Continuous Delivery vs Continuous Deployment
Once Continuous Integration is set, if we decide to continue improving our processes, the next step would be automating deployments to production, making them faster and safer. Here is where the two remaining techniques (Continuous Delivery and Continuous Deployment) subtly differ.
Continuous Delivery was described by Jez Humble, as “the ability to get changes of all types […] into production, or into the hands of users, safely and quickly in a sustainable way”. Continuous Delivery does not necessarily involve deployment to production on every change. We just need to ensure that our code is always in a deployable state, so we can deploy it easily whenever we want. On the other hand, Continuous Deployment requires every change to be always deployed automatically, without human intervention.
Thus, as can be seen in the image above, if we decide to enhance the pipeline so that, once the Continuous Integration stages are completed, the new artifact is automatically deployed to production, we talk about Continuous Deployment. On the other hand, if we manage to automate everything, but decide to require a human approval in order to proceed with the deployment of the new version, we are talking about Continuous Delivery. The difference is subtle, but it has huge implications, making each technique appropriate for different situations.
When Is Continuous Deployment Recommended? When Should We Opt for Continuous Delivery?
In general, Continuous Deployment is great for B2C products, since as consumers we are used to the constant change of software products, usually assuming their changes without major problems. In fact, consumer companies such as Facebook or Netflix follow this approach, deploying small changes several times a day to production.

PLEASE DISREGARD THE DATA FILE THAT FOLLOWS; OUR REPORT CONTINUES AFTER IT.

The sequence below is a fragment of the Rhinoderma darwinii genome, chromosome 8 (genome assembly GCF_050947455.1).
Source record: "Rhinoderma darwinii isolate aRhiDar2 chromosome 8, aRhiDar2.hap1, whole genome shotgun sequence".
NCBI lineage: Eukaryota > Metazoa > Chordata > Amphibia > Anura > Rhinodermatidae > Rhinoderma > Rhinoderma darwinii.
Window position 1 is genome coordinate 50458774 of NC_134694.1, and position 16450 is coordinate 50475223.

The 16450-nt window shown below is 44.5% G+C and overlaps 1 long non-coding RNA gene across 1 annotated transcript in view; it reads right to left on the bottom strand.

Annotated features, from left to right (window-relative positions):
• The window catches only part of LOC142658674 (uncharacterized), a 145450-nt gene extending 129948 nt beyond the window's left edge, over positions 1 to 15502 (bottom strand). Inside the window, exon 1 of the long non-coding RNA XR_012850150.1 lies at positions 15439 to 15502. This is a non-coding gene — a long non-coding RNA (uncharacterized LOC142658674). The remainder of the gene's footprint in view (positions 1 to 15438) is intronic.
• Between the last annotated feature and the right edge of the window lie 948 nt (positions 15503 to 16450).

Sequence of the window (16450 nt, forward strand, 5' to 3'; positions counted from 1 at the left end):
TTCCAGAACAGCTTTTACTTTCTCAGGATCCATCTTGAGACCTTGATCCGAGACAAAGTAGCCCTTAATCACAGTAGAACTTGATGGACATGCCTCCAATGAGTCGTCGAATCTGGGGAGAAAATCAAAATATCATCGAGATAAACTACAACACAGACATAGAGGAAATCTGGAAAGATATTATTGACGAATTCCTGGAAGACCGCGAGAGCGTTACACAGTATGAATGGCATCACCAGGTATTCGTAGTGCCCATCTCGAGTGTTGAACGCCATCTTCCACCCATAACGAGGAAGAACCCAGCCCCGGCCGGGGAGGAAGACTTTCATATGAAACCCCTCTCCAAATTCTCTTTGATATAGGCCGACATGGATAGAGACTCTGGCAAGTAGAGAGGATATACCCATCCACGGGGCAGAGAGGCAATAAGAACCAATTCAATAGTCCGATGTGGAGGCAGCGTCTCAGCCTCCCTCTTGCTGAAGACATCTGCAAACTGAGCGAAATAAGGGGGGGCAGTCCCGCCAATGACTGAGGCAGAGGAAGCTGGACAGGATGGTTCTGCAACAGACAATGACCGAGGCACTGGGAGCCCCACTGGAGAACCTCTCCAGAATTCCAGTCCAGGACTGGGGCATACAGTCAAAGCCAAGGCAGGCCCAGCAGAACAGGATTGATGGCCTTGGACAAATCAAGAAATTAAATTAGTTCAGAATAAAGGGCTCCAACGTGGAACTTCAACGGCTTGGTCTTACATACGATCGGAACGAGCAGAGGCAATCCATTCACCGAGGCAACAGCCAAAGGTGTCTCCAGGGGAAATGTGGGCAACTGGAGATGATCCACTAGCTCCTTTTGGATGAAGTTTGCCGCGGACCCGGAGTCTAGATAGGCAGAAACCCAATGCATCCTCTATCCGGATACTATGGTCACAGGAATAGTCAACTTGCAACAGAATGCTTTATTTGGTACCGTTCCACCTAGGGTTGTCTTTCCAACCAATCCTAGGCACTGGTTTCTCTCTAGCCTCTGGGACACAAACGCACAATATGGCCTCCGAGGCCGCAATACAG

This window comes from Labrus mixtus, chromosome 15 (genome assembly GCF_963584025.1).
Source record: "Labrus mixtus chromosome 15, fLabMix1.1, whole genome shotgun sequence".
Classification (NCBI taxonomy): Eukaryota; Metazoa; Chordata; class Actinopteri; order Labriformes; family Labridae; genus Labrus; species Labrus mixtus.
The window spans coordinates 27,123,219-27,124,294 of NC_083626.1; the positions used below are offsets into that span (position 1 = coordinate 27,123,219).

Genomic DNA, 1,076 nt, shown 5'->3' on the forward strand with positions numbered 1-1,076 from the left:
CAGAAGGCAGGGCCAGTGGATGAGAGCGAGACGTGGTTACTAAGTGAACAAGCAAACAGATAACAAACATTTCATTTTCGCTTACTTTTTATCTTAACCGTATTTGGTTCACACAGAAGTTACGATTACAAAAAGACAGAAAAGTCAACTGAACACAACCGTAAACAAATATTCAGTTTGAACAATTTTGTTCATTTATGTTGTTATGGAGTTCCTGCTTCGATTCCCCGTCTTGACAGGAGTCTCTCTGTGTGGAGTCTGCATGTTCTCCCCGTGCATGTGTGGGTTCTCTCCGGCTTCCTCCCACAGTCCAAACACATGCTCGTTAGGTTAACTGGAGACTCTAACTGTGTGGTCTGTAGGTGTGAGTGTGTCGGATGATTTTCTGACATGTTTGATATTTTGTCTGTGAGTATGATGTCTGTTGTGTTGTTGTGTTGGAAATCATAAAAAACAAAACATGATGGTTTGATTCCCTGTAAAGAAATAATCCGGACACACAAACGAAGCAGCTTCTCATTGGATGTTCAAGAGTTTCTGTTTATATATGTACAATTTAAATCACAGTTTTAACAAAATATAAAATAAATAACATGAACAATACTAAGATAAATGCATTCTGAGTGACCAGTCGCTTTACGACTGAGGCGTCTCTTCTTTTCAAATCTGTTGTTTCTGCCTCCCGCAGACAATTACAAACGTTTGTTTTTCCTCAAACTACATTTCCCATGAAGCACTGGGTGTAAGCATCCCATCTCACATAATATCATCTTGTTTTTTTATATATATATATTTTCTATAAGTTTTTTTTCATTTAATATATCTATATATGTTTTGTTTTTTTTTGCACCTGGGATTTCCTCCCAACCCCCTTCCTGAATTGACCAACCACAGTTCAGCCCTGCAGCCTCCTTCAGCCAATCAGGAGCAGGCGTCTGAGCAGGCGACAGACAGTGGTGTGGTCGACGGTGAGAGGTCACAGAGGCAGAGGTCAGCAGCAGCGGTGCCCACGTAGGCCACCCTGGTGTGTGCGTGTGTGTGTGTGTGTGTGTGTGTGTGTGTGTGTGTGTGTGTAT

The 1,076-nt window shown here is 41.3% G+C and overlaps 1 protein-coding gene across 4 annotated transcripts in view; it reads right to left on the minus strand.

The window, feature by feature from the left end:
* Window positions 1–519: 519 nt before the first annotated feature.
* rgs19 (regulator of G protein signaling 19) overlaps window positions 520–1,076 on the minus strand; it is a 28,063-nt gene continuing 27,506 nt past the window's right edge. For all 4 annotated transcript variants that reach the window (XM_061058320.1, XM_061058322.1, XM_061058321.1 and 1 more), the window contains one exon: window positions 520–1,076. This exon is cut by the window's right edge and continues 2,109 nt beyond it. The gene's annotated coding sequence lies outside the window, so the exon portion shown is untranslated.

However, in B2B products as well as in government projects, it is often necessary to include human control to activate deployments to production. In these cases, our changes may affect people and processes in other companies or departments, making it important for us to announce release dates with enough time, so everybody is able to update their processes, learn to use the new features we are about to release or even adapt their software to our API changes. In this context, applying Continuous Deployment (deploying automatically every change to production) could make other software crash, prevent people from doing their job or even lead to economic and legal issues. That is why for these cases, in which we have to set a fixed deploy date, Continuous Delivery is the technique of choice. Following this approach, we can also automate the whole process, but we provide human control to execute deployments to production, thus controlling when the new version is released.
As mentioned above, these processes are key elements in modern-day software development and provide a significant competitive advantage to software companies applying them. As we have seen above, depending on the software being developed and its usage, we may not be able to opt for Continuous Deployment, being Continuous Delivery the alternative of choice. However, Continuous Integration is the essential practice that serves as a basis for the other two, making it the preferred choice to start off with.
For further details and explanatory diagrams, please refer to the article Continuous Integration, Delivery, and Deployment: Key Differences.
Published at DZone with permission of Romen Rodriguez-Gil . See the original article here.